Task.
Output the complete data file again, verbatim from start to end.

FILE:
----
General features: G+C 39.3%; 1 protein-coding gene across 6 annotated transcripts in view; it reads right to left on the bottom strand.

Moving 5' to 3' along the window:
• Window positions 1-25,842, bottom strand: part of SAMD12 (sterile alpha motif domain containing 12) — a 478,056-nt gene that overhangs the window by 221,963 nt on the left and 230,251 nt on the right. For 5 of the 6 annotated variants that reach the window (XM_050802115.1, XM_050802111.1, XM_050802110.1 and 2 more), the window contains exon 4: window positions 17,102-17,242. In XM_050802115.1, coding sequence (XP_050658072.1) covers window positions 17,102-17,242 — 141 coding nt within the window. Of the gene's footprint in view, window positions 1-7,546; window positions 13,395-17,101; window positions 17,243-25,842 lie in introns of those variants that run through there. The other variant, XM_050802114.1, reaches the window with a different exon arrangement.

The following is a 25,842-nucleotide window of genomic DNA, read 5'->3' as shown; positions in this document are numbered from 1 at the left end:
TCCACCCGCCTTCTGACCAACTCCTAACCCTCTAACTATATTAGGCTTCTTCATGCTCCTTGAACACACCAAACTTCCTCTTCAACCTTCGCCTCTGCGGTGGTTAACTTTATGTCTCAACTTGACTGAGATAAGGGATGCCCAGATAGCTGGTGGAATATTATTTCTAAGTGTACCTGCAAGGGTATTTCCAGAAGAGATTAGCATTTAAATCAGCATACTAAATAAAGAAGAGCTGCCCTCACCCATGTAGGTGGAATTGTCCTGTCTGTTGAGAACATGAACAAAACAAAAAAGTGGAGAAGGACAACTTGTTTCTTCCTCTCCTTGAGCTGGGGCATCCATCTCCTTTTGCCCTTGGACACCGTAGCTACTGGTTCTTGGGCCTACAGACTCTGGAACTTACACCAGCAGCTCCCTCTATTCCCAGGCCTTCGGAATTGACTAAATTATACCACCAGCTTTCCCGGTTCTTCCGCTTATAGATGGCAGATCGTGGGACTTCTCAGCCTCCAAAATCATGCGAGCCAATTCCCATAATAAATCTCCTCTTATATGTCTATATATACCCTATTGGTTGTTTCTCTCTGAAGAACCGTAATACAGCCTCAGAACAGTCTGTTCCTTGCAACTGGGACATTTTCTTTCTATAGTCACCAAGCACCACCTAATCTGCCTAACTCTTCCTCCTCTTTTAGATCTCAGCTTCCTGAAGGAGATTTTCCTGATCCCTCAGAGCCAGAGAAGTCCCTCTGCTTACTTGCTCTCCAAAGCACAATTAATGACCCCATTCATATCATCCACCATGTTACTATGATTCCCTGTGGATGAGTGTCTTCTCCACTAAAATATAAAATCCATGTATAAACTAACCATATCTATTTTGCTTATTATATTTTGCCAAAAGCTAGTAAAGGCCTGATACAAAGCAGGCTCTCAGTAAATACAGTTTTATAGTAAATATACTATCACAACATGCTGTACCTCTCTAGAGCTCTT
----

General features: G+C 39.3%; 1 protein-coding gene across 6 annotated transcripts in view; it reads right to left on the bottom strand.

Moving 5' to 3' along the window:
• Window positions 1-25,842, bottom strand: part of SAMD12 (sterile alpha motif domain containing 12) — a 478,056-nt gene that overhangs the window by 221,963 nt on the left and 230,251 nt on the right. For 5 of the 6 annotated variants that reach the window (XM_050802115.1, XM_050802111.1, XM_050802110.1 and 2 more), the window contains exon 4: window positions 17,102-17,242. In XM_050802115.1, coding sequence (XP_050658072.1) covers window positions 17,102-17,242 — 141 coding nt within the window. Of the gene's footprint in view, window positions 1-7,546; window positions 13,395-17,101; window positions 17,243-25,842 lie in introns of those variants that run through there. The other variant, XM_050802114.1, reaches the window with a different exon arrangement.

The following is a 25,842-nucleotide window of genomic DNA, read 5'->3' as shown; positions in this document are numbered from 1 at the left end:
TCCACCCGCCTTCTGACCAACTCCTAACCCTCTAACTATATTAGGCTTCTTCATGCTCCTTGAACACACCAAACTTCCTCTTCAACCTTCGCCTCTGCGGTGGTTAACTTTATGTCTCAACTTGACTGAGATAAGGGATGCCCAGATAGCTGGTGGAATATTATTTCTAAGTGTACCTGCAAGGGTATTTCCAGAAGAGATTAGCATTTAAATCAGCATACTAAATAAAGAAGAGCTGCCCTCACCCATGTAGGTGGAATTGTCCTGTCTGTTGAGAACATGAACAAAACAAAAAAGTGGAGAAGGACAACTTGTTTCTTCCTCTCCTTGAGCTGGGGCATCCATCTCCTTTTGCCCTTGGACACCGTAGCTACTGGTTCTTGGGCCTACAGACTCTGGAACTTACACCAGCAGCTCCCTCTATTCCCAGGCCTTCGGAATTGACTAAATTATACCACCAGCTTTCCCGGTTCTTCCGCTTATAGATGGCAGATCGTGGGACTTCTCAGCCTCCAAAATCATGCGAGCCAATTCCCATAATAAATCTCCTCTTATATGTCTATATATACCCTATTGGTTGTTTCTCTCTGAAGAACCGTAATACAGCCTCAGAACAGTCTGTTCCTTGCAACTGGGACATTTTCTTTCTATAGTCACCAAGCACCACCTAATCTGCCTAACTCTTCCTCCTCTTTTAGATCTCAGCTTCCTGAAGGAGATTTTCCTGATCCCTCAGAGCCAGAGAAGTCCCTCTGCTTACTTGCTCTCCAAAGCACAATTAATGACCCCATTCATATCATCCACCATGTTACTATGATTCCCTGTGGATGAGTGTCTTCTCCACTAAAATATAAAATCCATGTATAAACTAACCATATCTATTTTGCTTATTATATTTTGCCAAAAGCTAGTAAAGGCCTGATACAAAGCAGGCTCTCAGTAAATACAGTTTTATAGTAAATATACTATCACAACATGCTGTACCTCTCTAGAGCTCTT